You mentioned suckler cows and sheep.  It really comes back to my earlier comments about, for example, the use of coupled support for those sectors.  First, a maximum of 8% of the budget could be used, so it is a very modest sum of money overall.  You cannot —

Mr Byrne: That could amount to £80 for a suckler cow and £24 for a breeding ewe.

Mr Fulton: Yes.  As regards what you can do with that money, you cannot use it to drive a growth agenda.  You would have to put in for that headage limit.  So, as well as that budgetary limit, you would also have to constrain the number of animals that qualify.

Mr Byrne: Is it a headage limit or a stocking rate?

Mr Fulton: It is a headage limit.  So, you are very tightly constrained when it comes to directing support towards any particular sector.  Even guidance that has come out on ANC support, which is the successor to less favoured areas (LFA) support, is very tightly constrained when you are talking about stocking densities, for example.  It is also very tightly constrained around targeting that type of support towards any particular livestock category.  The Commission is very concerned that we do not end up putting the CAP in the World Trade Organization's (WTO) direct line of fire and receiving a challenge to what we are doing from WTO.  So, overall, the growth agenda and pillar 2 is the way to go.  Pillar 1 is really about income support and the distribution of it.  It is not really designed to drive a competitiveness agenda or a growth agenda.  The two pillars do different things.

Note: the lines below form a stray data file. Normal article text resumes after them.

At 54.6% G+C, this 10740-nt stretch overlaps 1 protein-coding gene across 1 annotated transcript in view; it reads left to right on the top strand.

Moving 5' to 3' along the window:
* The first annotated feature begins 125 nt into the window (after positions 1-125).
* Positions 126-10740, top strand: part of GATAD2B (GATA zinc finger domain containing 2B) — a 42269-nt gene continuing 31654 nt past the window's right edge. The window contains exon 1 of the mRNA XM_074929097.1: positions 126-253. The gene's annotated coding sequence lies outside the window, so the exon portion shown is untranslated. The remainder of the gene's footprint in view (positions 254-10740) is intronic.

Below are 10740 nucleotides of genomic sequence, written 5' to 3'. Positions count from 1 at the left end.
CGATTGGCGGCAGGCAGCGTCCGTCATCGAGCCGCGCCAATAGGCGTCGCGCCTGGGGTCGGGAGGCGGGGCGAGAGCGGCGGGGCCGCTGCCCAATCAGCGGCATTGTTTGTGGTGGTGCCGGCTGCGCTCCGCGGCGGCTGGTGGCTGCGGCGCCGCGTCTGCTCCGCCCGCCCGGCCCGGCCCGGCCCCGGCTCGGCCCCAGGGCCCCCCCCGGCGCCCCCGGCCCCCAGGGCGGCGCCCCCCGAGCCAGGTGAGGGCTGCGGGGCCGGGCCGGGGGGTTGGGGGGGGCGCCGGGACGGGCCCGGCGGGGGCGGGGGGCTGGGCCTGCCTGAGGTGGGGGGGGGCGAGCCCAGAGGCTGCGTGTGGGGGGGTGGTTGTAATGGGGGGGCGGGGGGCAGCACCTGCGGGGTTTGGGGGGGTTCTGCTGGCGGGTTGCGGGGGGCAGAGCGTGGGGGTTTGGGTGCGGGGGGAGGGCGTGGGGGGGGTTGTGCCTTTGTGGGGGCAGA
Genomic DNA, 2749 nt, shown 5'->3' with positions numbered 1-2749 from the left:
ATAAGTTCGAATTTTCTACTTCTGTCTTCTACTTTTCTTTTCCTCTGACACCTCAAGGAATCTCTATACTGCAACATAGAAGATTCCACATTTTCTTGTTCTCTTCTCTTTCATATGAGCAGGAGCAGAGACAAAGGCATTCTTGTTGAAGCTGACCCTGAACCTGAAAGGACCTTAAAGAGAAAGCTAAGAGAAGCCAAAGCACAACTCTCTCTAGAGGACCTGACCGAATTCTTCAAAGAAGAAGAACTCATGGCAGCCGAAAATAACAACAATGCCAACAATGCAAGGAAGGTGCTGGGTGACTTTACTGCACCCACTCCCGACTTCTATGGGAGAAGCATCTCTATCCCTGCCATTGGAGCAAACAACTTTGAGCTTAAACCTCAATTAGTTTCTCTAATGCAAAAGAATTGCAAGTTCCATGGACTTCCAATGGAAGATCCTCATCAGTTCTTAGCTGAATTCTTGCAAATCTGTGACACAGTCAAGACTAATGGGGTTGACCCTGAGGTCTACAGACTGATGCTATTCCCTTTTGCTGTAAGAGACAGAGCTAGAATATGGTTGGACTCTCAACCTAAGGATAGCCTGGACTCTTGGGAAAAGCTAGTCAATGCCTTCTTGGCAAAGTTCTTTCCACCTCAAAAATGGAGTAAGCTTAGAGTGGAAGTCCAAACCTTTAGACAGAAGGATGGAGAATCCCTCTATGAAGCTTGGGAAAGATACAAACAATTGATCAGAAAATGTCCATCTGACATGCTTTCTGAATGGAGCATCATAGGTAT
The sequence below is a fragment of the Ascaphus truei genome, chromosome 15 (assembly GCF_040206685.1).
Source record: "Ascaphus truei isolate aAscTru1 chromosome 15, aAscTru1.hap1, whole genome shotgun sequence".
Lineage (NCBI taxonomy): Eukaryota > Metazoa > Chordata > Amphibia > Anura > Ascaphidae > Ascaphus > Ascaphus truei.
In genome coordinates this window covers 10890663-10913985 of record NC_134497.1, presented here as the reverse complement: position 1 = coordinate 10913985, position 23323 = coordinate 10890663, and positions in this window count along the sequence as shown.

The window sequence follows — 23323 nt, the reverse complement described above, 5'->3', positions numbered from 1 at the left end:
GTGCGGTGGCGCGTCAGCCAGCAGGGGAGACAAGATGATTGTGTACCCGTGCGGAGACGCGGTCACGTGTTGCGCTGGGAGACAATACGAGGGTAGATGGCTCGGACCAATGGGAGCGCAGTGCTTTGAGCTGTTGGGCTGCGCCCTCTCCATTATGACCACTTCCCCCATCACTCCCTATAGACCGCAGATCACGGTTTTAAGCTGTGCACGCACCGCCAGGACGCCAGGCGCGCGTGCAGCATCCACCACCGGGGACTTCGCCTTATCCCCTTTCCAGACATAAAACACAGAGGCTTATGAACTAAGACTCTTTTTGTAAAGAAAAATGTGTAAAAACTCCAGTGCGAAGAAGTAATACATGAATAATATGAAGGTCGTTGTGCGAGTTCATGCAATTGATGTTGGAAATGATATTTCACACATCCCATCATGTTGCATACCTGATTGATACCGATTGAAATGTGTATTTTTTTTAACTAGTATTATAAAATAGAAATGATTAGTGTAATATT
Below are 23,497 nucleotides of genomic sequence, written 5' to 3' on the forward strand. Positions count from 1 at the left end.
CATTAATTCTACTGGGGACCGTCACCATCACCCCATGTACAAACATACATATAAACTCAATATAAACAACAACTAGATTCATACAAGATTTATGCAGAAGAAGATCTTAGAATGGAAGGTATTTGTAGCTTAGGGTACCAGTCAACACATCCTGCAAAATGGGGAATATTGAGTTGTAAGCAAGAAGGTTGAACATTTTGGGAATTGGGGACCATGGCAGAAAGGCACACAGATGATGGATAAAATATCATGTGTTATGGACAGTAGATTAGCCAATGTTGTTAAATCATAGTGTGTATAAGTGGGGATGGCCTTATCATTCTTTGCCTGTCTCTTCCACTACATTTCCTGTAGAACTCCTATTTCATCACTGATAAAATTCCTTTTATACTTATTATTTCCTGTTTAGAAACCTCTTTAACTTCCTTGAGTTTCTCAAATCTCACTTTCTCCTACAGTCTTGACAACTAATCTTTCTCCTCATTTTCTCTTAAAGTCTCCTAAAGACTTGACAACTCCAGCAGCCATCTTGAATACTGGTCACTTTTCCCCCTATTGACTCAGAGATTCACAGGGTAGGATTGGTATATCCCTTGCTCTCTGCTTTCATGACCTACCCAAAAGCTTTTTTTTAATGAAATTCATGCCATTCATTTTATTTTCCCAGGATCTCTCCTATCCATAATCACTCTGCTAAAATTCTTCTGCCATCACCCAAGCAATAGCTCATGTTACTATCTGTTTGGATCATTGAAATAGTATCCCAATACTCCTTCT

Mr Byrne: Therefore, pillar 2  is the best option to try to maximise the Going for Growth objective that the Agri-Food Strategy Board is setting?

Mr Fulton: Yes.

Mr Byrne: And that is being couched in the context of improving the business-improvement avenue?

Mr Fulton: That is right.

Mr Byrne: Where are we with regard to the family farm sustainability agenda?  Is it a priority?

Mr Fulton: In European terms —

Mr Byrne: Next year is supposed to the year of family farming.

Mr Fulton: In pillar 1, you have the young farmer top-up payment.  That is mandatory.  So, you could possibly link that to a family farm agenda.  I suppose that you might also link in the ability to cap support that goes to individual holdings.  So, potentially, you could say that that partly targets support towards family farms.  Other than that, there is, probably, relatively little in the pillar 1 framework that you could point your finger towards and say that it very much supports a family farm agenda.  However, that is the framework that we have.  It is the framework that is set down.  We have to work within it.

Mr Byrne: Lastly, are subregions on the agenda or not?